Before you get angry at your partner or yourself for getting into credit trouble, seeing things from an evolutionary psychology standpoint can help you understand your decisions even better.
More than 100,000 years ago, people bypassed the logical thinking prefrontal cortex. Instead, they followed their impulses when securing the resources they needed to survive.
Today, the resources have changed. Surprisingly, we may go about obtaining things in a similar way. Let’s say you splurge on a pair of heels or expensive restaurant more frequently than thinking about your long-term finances.
This means impulses are winning over the practical part of your brain. (Go ahead, treat yourself to those Jimmy Choos... Keeping in mind that too many of these indulgences will have you feeling anything but sexy when the credit card bills come.)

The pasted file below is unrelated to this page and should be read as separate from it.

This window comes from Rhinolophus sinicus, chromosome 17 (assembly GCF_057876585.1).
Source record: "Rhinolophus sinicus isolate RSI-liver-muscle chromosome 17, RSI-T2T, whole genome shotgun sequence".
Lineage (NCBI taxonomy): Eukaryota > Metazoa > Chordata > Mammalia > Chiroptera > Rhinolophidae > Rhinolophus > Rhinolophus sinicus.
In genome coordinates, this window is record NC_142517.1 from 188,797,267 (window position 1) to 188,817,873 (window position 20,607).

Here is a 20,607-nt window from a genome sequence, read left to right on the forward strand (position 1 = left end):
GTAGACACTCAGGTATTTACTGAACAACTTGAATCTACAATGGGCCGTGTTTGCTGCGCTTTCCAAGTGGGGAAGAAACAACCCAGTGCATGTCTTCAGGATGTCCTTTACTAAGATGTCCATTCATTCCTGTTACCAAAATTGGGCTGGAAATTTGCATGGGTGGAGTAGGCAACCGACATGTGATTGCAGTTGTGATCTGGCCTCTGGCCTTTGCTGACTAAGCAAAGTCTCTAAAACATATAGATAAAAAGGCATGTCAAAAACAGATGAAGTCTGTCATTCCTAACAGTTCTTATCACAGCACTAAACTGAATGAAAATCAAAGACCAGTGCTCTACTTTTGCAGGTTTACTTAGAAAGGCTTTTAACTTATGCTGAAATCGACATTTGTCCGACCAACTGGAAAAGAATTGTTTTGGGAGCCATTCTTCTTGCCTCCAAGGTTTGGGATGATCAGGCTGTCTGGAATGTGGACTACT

Making moment-by-moment decisions worked just fine in the Stone Age. Our ancestors didn’t have to set up a home and save for expenses (such as education, and simply, living a long life).
If you’re not convinced that we’re all guilty of making illogical financial decisions, let’s get into some anecdotes, and actual research.
An illogical money choice is not splurging on the more expensive air conditioner, even though you’d have smaller energy bills for years. Plus, economists find that non-financial factors come into our financial decision making all the time.
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